A new and unique event took place last Wednesday in New York in an attempt to open a dialogue between an Egyptian research agency, the Egyptian Center for Strategic Studies, and its counterpart in the United States, the Middle East Institute, about Egyptian and American perspectives on current regional issues in the Middle East.

Many important issues, too many to mention in this article, were raised during the discussion, so I will only discuss four of them.

The first point on which both sides agreed was that the Middle East has lost a large portion of its strategic importance for the United States and that U.S. politics have become less important and less influential in the region. The reasons for this are many, but the most important reason raised by Trump is that the United States no longer needs petrol or gas from the Middle East, and this is a huge strategic change.

Another point that was explicitly discussed by one of the American researchers was that the time has come for Arab countries to deal with issues in the region directly and become less dependent on the United States. For example, why are the Arabs waiting for the United States to carry out what has been called “the deal of the century” to solve the Arab-Israeli conflict? Why don’t the Arabs directly engage in a dialogue with Israel, since they can begin peace talks themselves without Jared Kushner, the president's son-in-law and the person responsible for this deal?

By this same logic, why are the Arabs waiting to see what America’s position with respect to Iran will be when they can talk to Iran about the issues facing the region and the solutions for both sides? The same idea can be applied to Arab relations with Turkey. In essence, it is important that Arabs wean themselves from the United States regarding regional initiatives.

Another topic that came up is that Donald Trump wants to reach some sort of agreement with Iran before the 2020 presidential election to increase his chance of a second term. And within this context, he would be willing to accept merely superficial changes to the deal signed by his predecessor, Barack Obama, and from which he withdrew instead of making any meaningful changes. Iran has refused to negotiate with Trump so far and has no desire to provide him with any gifts that could help him win reelection.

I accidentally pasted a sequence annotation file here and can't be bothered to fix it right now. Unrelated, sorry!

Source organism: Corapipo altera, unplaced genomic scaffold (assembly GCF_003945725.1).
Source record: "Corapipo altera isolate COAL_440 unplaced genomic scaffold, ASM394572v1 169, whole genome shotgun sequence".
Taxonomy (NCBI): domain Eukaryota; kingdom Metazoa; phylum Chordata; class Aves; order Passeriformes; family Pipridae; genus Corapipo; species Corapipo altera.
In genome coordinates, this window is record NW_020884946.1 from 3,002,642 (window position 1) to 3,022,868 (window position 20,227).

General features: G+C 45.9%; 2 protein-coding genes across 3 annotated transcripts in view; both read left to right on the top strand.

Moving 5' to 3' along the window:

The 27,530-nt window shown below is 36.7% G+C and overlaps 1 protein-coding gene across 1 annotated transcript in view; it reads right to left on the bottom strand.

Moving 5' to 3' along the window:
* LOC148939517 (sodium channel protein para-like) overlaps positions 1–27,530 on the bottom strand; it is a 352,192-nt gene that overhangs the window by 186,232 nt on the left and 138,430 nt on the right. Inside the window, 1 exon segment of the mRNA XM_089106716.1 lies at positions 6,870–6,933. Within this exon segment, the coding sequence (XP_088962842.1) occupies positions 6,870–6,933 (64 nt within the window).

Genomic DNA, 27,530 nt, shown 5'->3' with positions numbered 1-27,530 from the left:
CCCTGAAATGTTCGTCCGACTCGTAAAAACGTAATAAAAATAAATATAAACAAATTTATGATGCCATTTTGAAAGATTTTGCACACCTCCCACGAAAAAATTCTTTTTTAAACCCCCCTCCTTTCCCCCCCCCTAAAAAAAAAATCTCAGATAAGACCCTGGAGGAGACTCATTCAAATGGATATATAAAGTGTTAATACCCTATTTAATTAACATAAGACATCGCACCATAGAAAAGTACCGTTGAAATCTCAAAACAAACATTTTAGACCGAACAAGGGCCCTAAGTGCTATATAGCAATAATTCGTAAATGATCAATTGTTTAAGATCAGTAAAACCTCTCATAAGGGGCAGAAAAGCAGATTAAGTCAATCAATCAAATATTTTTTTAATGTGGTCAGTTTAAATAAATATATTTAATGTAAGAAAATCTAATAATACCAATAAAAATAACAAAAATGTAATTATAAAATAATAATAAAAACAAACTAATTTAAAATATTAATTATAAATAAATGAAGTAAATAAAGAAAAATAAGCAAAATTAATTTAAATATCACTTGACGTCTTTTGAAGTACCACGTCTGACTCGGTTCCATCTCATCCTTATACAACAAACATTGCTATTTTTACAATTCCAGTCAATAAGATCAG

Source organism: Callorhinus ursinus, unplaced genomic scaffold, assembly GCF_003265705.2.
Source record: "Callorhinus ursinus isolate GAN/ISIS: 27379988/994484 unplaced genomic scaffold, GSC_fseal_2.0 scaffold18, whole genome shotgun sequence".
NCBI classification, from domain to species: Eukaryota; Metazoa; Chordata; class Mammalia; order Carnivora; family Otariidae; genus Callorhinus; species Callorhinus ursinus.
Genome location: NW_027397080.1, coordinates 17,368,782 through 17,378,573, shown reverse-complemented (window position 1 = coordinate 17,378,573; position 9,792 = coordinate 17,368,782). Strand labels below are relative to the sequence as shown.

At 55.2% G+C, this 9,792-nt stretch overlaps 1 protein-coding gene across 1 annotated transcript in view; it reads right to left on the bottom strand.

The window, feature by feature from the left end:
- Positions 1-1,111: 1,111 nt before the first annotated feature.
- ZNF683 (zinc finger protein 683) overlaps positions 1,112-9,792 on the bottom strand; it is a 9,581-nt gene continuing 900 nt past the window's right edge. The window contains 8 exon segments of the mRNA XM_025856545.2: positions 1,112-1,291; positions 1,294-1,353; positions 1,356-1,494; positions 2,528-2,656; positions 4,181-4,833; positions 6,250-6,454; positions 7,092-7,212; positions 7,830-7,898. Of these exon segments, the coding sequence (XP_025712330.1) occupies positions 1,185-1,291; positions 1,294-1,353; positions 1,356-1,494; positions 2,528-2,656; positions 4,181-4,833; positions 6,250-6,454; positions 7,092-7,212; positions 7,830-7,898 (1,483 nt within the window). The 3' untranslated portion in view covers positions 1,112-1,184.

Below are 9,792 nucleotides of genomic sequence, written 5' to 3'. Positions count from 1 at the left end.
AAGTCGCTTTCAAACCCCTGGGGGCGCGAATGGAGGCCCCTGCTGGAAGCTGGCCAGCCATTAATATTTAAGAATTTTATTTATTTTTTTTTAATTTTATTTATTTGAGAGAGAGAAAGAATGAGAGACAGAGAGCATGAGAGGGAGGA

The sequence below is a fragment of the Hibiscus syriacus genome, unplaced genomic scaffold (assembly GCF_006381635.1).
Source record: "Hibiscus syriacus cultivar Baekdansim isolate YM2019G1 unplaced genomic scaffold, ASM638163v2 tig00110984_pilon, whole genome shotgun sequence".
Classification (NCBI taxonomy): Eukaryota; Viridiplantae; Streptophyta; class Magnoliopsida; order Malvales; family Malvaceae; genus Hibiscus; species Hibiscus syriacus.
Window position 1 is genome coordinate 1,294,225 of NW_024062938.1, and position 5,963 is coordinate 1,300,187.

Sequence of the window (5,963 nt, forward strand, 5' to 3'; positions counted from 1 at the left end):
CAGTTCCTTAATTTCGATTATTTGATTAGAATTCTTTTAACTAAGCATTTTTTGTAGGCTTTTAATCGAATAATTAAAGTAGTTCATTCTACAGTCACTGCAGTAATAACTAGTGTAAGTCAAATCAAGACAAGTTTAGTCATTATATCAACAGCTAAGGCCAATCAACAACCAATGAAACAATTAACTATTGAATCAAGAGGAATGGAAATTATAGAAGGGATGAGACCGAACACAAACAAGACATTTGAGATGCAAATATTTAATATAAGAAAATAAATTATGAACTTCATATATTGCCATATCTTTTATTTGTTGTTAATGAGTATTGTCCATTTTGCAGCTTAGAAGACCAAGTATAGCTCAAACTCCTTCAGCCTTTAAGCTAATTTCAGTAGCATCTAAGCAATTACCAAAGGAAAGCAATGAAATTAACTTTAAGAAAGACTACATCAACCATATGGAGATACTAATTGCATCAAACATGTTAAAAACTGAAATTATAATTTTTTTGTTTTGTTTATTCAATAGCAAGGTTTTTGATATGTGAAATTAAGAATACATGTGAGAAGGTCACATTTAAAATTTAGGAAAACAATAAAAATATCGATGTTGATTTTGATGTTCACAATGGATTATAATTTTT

And finally, the discussion would not be complete without mentioning America’s domestic affairs. This is especially true because the conference coincided with the beginning of the legal process to impeach Trump after it was revealed that he engaged the Ukrainian government in an effort to investigate any abuse committed by the son of his Democratic rival, Joe Biden. Trump’s request is considered an illegal act of asking a foreign government for help in an American election. However, there is skepticism about Congress’s ability to impeach President Trump, since impeachment and removal require the approval of both the House of Representatives and the Senate, and the Senate is held by a Republican majority that most likely will not vote against him.

Interestingly, some have suggested that Trump may benefit from the impeachment process, because Congress will also focus on the actions of his rival, Biden. This could lead to Biden losing his party’s nomination and the nomination going to Elizabeth Warren, the weaker candidate whom Trump would love to run against. Whatever the developments may be, American analysts are advising Arabs not to focus their relationship with the United States on one person and one party in the shadow of the current changes in American politics.